The “high level security source” elaborately delineated the complex threats to Egypt’s security and sovereignty, but barely hinted at the measures taken to fight them, offering only vague statements that the “state will take all the necessary precautions to protect public property and the lives of Egyptians”, measures which SCAF has over the past 10 months proven summarily incapable of implementing without committing gross human rights violations.
Even if the plot against Egypt was real, SCAF’s performance so far has been one disappointment after the next, adding insult to injury by blaming “invisible hands” which they have failed to produce despite countless investigations, casting a shadow over the military’s ability to deliver its grand promises.
In North Sinai, where there are no anti-SCAF provocateurs, the military failed to foil 10 (not one or two) sabotage attacks on gas pipelines to Jordan and Israel. On Oct. 9, 27 mostly Coptic protesters near Maspero were killed, 12 of them crushed by armored personnel carriers, who, the military prosecution has claimed were manned by the “invisible hands” who attacked the soldiers, stole their vehicles and crushed the protesters to drive a wedge between the people and the army, conclusion, the soldiers cannot even protect their own vehicles. On Nov. 19 the military police distanced itself from the decision to violently disperse a sit-in by a small group of martyrs’ families, which led to the killing of 45 people, even though live coverage showed that both military and police were confronting the protesters.
And recently in a SCAF press conference, General Adel Emara cut it short by claiming that SCAF never even gave the order to disperse the Cabinet sit-in before embarking on a propaganda campaign against the “thugs” who were lobbing Molotovs and hurling abuse at the soldiers. Did Emara actually say that there is insubordination in the army, that some soldiers have taken matters into their own hands during confrontations where 17 people were killed, 14 of them with live ammunition?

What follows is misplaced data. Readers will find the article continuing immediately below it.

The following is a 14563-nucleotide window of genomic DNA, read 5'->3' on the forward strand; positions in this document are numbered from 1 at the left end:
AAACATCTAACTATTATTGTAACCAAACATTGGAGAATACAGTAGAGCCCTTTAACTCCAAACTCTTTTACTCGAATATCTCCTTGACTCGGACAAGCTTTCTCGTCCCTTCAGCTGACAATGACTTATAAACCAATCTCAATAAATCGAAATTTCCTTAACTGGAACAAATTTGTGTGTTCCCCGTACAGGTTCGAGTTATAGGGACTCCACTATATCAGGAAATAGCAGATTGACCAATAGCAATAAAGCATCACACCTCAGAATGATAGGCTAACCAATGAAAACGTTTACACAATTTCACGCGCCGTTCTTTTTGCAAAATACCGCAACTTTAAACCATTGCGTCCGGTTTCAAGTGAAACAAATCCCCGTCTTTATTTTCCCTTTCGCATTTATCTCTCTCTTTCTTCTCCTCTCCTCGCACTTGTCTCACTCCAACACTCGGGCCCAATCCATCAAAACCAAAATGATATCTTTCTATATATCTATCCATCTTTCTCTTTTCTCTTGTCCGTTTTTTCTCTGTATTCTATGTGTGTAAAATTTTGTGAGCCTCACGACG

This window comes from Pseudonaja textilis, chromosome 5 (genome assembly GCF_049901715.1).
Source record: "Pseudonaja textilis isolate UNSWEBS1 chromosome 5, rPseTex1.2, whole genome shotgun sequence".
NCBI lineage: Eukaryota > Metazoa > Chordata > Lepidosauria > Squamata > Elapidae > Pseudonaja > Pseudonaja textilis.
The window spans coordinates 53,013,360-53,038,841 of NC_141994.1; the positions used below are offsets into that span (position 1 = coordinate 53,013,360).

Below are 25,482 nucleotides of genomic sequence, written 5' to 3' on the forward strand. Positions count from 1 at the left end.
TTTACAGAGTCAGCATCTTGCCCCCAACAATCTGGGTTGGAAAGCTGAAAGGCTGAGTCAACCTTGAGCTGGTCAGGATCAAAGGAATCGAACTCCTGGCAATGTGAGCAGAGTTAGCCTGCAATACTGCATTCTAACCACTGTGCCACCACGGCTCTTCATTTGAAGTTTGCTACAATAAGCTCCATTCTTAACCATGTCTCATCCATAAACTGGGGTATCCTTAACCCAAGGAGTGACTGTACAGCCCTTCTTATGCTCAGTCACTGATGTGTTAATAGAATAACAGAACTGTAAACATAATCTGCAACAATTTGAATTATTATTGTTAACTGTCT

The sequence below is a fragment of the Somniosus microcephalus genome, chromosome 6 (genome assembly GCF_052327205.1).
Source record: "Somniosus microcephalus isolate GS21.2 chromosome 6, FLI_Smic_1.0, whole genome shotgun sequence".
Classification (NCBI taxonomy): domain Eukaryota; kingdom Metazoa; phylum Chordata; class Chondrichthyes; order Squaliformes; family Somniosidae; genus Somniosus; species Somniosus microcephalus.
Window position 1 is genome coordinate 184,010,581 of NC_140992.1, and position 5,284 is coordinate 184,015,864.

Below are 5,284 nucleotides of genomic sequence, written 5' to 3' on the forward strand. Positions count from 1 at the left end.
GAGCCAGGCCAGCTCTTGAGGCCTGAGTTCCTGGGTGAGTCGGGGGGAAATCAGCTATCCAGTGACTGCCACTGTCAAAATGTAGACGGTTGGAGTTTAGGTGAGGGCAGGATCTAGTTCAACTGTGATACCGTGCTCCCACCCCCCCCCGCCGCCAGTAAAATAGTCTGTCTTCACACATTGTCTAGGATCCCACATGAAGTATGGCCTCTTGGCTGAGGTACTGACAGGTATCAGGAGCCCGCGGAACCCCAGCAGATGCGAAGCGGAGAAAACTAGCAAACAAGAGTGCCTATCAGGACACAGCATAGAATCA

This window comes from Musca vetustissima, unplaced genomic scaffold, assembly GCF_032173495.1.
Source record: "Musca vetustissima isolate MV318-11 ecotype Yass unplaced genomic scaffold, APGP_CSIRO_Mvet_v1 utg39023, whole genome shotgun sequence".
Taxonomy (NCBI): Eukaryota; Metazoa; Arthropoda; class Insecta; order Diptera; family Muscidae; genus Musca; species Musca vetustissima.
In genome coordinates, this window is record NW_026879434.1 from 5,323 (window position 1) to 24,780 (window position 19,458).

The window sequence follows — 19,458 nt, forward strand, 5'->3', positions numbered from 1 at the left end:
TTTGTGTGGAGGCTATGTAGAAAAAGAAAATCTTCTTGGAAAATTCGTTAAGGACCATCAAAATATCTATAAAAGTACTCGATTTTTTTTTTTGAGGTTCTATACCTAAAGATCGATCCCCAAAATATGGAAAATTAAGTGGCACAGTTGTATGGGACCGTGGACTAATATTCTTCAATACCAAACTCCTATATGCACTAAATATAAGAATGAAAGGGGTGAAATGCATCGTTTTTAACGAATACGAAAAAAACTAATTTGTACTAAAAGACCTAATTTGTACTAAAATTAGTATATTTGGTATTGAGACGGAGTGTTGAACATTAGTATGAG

Can we trust an army with no clear chain of command? A military junta whose hierarchical structure is so blurred it depletes accountability?
It is inevitable that with SCAF’s systematic mismanagement of the transition, their persistence to remain a state within a state (the defense ministry even recently “lent” the finance ministry $1 billion!), the non-violent nature of protests will be compromised.
Youth activists are on the brink of radicalization, but not because of a conspiracy they are hatching up with foreign enemies to ruin Egypt, but because of the violence to which they have been regularly subjected for no other reason than practicing their legitimate right to express their opinion and frustration and to hold those in power to account.
What SCAF did not take into consideration while deploying its “Clockwork Orange”-style conditioning scheme, was the vigilance of the new Egyptians. Even though they may be a minority, they are one that will not be silenced.
Rania Al Malky is the Chief Editor of Daily News Egypt.